Nearly 600 human resources professionals told EmployeeScreenIQ about how they use employment background checks to make hiring decisions and their candid feedback is detailed in the just-released, fifth annual survey of U.S. based employers.
The new report looks at how companies manage the process of employment screening, their practices concerning Fair Credit Reporting Act (FCRA), Equal Opportunity Employment Commission (EEOC) guidance, candidates’ self-disclosure of criminal records and how they address adverse findings.
In the past few years, the EmployeeScreenIQ Trends Survey has become a benchmark many employers use to evaluate their background screening policies and practices. This year’s survey provides a unique cross-section of opinions and insights from an assortment of organizations and is critical for HR professionals that want to learn about what their industry peers are doing. Read more…
Fast Company has a very cute article titled “Person With the Twitter Password,” and Other Brutally Honest Versions of Your Job Title.”
I smiled through “Brand Ambassador = Professional Conference Attendee,” and “Social Media Strategist = Person with the Twitter password.” I suppose that since I do not work in one of those professions, I could chuckle a bit, understanding the subtle poke at their work.
Then I came to “HR Director = Gossip Coordinator/Instigator.” Aw no; that’s hitting below the belt. That is the antithesis of everything that anyone in Human Resources hopes to be. Read more…
The other day, someone asked me about the last time my ethics had been tested at work and how I reacted.
I wasn’t sure how to respond. It’s a good question, and I wanted to answer it. Still, I hesitated to reveal too much about some of the less-than-honest bosses I’ve reported to in the last two decades.
These are bosses who lied, gossiped about their staff to other staff, broke confidences, fudged numbers to governmental agencies, botched payroll tax withholdings and covered it up, and willfully and recklessly turned a blind eye to leadership abuse — for starters. Read more…
The cost of turnover is estimated at 150 percent of an employee’s annual salary. But what if you could spend just $5,000 to find out which of your employees are engaged, and which ones are thinking of leaving?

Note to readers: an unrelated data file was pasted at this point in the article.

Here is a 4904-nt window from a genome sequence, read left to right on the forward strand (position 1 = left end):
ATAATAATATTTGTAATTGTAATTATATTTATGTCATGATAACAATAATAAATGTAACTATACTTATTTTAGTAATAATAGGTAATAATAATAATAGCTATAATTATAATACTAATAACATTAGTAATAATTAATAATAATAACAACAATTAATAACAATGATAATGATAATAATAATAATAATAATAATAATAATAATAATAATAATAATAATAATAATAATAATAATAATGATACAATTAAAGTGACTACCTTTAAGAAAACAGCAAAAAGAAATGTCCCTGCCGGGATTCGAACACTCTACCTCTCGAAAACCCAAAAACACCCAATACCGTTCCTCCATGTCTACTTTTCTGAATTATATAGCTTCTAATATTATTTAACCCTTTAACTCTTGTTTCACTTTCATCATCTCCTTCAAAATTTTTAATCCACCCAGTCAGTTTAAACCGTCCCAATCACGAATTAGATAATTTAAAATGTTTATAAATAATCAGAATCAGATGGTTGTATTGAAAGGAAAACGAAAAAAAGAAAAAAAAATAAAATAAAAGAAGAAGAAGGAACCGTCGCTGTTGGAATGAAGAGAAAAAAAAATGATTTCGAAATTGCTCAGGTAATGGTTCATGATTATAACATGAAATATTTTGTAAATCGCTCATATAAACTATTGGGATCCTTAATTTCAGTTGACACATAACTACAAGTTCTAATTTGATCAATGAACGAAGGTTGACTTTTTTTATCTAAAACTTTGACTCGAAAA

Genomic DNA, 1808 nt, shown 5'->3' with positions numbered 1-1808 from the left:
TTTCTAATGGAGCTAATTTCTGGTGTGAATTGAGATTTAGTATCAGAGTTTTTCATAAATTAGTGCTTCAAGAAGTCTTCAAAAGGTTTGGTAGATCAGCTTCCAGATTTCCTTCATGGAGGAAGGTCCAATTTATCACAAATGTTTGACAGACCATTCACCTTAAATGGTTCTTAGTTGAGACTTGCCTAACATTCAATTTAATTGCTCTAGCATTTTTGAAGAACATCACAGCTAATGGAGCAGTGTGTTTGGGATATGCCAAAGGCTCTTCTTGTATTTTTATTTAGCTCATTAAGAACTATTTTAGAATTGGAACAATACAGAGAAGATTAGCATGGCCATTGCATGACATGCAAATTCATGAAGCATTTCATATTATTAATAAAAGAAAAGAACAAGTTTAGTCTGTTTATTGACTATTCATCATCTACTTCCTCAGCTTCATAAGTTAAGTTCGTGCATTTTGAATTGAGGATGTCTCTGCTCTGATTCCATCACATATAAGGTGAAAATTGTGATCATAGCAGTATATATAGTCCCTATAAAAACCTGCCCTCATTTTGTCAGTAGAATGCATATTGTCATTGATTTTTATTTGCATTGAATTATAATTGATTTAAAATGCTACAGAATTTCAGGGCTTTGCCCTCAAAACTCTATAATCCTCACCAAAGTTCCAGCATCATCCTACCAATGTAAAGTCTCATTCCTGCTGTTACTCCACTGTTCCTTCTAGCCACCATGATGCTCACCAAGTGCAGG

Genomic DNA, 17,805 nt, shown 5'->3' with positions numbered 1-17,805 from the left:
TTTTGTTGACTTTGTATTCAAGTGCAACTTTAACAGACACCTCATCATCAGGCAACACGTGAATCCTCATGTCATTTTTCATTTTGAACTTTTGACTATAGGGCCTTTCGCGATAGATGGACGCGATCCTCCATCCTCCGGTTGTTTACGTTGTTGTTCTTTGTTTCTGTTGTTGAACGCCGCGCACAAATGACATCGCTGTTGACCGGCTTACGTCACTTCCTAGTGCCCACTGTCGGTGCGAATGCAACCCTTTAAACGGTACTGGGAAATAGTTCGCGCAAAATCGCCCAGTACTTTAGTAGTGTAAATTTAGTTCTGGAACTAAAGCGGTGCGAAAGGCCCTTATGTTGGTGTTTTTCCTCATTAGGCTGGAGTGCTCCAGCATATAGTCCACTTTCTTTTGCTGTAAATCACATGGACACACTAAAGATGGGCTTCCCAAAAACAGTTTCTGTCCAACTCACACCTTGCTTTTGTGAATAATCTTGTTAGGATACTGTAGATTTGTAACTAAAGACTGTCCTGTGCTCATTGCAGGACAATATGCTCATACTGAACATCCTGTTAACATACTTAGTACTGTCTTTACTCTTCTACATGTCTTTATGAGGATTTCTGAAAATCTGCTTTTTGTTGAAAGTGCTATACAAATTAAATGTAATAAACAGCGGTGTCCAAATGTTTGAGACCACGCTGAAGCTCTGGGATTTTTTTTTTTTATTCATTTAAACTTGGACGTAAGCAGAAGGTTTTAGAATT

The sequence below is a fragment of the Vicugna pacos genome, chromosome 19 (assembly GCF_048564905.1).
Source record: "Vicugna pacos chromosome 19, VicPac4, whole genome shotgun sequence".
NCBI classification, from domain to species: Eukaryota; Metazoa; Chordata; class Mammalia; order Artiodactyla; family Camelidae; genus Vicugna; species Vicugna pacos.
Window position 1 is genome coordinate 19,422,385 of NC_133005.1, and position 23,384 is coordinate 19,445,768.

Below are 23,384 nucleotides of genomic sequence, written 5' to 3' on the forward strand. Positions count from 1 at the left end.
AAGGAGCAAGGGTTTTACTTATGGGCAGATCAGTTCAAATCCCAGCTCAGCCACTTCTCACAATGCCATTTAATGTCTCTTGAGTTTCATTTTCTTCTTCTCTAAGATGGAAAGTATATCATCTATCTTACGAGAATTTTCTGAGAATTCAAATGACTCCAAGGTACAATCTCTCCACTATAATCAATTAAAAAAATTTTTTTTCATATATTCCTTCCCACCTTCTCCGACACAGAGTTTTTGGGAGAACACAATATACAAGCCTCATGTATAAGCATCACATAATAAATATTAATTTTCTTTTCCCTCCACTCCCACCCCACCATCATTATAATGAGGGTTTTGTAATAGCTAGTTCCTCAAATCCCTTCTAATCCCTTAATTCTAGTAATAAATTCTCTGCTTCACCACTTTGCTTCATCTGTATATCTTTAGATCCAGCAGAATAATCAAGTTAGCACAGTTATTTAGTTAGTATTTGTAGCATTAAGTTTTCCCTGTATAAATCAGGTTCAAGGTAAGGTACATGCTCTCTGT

That’s what Amazon is trying with its new “Pay to Quit” initiative, an unorthodox retention method borrowed from Zappos, another online retailer and Amazon subsidiary. Read more…
A recent global survey, Global View: Business Video Conferencing Usage and Trends, conducted by Redshift Research on behalf of Polycom, Inc., dives into recent shifts in the way HR is communicating and shaping business culture.
Data for the report was collected from 1,205 business decision makers in four regions and 12 countries. Major discoveries of the report included the ways Human Resource executives perceive and are using video and video conferencing technology.
The data suggests that a move towards video provides advantages for talent management, staffing, training, productivity and flexible work enablement. Read more…
The things you can always count on in life are: death, taxes, and a lousy HR leader in your organization.
I think I saw that on a t-shirt at SHRM National conference one year! The reality is, HR leaders are selected a little different from most leaders in our organization.
Most leadership is selected this way (right or wrong):
- Perform really, really well; and,
- Get promoted into a position of leadership, whether you can lead or not.
As attendees at the April HR Roundtable in Cincinnati began to gather for the monthly forum, you could tell they were excited about this month’s topic.
We were going to be discussing “Behavior at Work and HR’s Approach.” To get the ball rolling, Steve opened with the following questions:
- How do you define “behavior” in the workplace?
- Why do HR/Supervisors/Management struggle with behavior?
- How can we change our perspective and approach? Read more…
When you’re in a position of power — whether a manager or a parent — you say things and do things that have a huge impact on those with less power.
You can have a huge impact, for better or worse, without knowing it.
That’s because when you’re in a position of power and you have a negative effect on others, you are rarely let in on the secret. Read more…
Love at work. If you’re in HR and reading that statement, likely you shuddered, even just a little.
Usually, “love at work” means some kind of relationship gone wrong, necessitating a new policy about relationships in the workplace, etc.
But new research out of Wharton (and reported in Knowledge@Wharton) shows, rather, we should be encouraging love at work, particularly a form of love called “companionate love.” Read more…
Ripped from the pages of Inc. magazine’s recent article, 7 Habits of Remarkably Likeable Bosses, I give you … something slightly different:
The 7 Habits of Remarkably Likeable HR Managers!
Here they are:
- They are named “Kay.” Have you ever really not liked someone named, Kay!? Kay just seems like a friendly lady with at least three cats and grandchildren, a whole lot of grandchildren. Kay is helpful. Kay will give you a hug when you need it. Kay brings in really good comfort food with funny names like “Redneck Bunt Cake.” Read more…